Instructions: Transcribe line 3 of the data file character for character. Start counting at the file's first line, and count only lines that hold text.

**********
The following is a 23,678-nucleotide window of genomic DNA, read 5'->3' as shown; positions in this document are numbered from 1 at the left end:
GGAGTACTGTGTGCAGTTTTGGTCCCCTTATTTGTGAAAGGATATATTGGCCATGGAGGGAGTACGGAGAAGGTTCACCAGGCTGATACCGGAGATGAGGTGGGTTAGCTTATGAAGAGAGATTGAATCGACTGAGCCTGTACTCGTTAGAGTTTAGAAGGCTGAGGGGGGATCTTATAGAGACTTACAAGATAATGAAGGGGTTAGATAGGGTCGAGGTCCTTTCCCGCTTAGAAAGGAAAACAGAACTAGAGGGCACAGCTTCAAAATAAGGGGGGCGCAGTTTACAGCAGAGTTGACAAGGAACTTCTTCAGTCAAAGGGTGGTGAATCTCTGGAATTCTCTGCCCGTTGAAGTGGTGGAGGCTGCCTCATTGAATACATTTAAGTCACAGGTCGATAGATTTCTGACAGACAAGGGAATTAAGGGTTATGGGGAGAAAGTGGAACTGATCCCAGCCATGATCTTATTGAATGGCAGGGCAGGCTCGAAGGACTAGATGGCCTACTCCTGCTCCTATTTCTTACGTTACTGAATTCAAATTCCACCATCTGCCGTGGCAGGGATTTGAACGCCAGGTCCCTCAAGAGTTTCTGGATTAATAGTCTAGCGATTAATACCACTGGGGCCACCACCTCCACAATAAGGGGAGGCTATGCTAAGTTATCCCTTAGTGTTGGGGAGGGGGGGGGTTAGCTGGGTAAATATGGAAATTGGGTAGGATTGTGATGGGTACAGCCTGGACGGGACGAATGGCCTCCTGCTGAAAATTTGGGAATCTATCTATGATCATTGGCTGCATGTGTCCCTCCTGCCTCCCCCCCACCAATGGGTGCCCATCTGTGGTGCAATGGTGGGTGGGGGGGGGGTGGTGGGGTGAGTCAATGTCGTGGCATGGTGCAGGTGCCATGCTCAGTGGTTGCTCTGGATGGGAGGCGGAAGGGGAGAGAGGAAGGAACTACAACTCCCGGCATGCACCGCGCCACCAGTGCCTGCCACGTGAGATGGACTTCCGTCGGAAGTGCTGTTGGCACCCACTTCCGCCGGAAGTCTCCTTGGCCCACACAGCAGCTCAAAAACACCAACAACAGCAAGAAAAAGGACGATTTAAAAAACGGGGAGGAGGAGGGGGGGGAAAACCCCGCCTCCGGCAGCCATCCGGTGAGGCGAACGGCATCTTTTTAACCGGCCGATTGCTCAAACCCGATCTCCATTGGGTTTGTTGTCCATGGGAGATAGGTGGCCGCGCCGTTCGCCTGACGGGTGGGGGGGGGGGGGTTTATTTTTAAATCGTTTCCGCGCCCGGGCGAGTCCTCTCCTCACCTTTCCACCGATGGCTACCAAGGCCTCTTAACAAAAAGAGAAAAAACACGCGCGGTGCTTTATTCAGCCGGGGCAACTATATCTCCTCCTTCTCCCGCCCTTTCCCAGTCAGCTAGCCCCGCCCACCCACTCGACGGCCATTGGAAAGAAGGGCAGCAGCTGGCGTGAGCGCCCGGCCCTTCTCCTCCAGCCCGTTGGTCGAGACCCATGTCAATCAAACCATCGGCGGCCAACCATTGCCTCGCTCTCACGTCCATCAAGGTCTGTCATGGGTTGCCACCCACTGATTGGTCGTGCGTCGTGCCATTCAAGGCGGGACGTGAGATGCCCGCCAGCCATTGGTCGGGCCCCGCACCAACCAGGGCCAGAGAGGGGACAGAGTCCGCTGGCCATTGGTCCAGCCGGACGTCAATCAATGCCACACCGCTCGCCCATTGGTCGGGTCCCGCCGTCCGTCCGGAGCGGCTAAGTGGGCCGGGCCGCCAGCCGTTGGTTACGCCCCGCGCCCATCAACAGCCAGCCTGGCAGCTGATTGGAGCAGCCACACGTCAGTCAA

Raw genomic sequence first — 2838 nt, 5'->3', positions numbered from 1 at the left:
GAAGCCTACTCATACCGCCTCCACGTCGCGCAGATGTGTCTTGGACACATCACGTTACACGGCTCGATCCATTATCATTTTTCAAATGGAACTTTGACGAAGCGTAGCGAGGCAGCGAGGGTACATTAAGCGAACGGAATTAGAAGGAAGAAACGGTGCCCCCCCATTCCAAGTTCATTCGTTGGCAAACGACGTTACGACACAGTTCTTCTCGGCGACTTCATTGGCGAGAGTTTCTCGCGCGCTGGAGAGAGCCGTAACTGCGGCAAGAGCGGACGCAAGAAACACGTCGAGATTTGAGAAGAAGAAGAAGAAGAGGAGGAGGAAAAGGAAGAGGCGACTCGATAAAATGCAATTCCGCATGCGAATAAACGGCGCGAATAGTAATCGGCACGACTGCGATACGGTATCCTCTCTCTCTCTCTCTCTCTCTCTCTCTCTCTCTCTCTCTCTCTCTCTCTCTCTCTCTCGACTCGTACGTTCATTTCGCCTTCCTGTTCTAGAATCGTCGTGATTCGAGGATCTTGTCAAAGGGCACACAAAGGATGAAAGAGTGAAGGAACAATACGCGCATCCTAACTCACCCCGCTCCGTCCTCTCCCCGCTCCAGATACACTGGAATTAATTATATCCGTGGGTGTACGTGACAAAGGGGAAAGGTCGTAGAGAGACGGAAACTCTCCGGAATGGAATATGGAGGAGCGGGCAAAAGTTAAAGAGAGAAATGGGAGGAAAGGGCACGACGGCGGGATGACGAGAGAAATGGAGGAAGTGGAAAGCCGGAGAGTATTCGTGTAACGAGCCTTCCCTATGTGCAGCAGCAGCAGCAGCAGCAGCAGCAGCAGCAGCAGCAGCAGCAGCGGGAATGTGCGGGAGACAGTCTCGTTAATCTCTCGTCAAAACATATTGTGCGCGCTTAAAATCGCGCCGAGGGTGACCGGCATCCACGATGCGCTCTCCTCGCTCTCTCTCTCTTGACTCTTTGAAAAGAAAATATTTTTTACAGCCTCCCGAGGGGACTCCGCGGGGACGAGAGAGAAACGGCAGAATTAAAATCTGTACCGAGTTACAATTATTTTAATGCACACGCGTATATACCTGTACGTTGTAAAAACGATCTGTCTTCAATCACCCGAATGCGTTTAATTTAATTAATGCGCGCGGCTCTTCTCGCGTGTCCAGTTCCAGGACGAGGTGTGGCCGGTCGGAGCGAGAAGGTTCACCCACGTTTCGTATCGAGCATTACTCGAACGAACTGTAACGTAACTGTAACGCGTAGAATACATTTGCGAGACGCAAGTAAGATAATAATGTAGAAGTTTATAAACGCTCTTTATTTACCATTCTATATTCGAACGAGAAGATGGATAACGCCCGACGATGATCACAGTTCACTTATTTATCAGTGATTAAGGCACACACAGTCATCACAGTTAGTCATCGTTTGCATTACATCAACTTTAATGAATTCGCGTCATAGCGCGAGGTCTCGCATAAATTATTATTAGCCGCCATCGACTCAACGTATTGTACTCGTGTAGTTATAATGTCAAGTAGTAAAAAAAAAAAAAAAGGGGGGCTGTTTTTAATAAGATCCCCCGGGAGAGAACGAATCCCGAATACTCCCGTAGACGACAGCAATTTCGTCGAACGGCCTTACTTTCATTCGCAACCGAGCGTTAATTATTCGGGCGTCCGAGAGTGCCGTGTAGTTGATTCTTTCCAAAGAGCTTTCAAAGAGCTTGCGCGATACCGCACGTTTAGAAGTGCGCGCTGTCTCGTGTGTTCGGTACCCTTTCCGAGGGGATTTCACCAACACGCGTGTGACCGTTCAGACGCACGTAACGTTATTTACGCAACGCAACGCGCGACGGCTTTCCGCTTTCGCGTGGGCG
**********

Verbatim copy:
Raw genomic sequence first — 2838 nt, 5'->3', positions numbered from 1 at the left: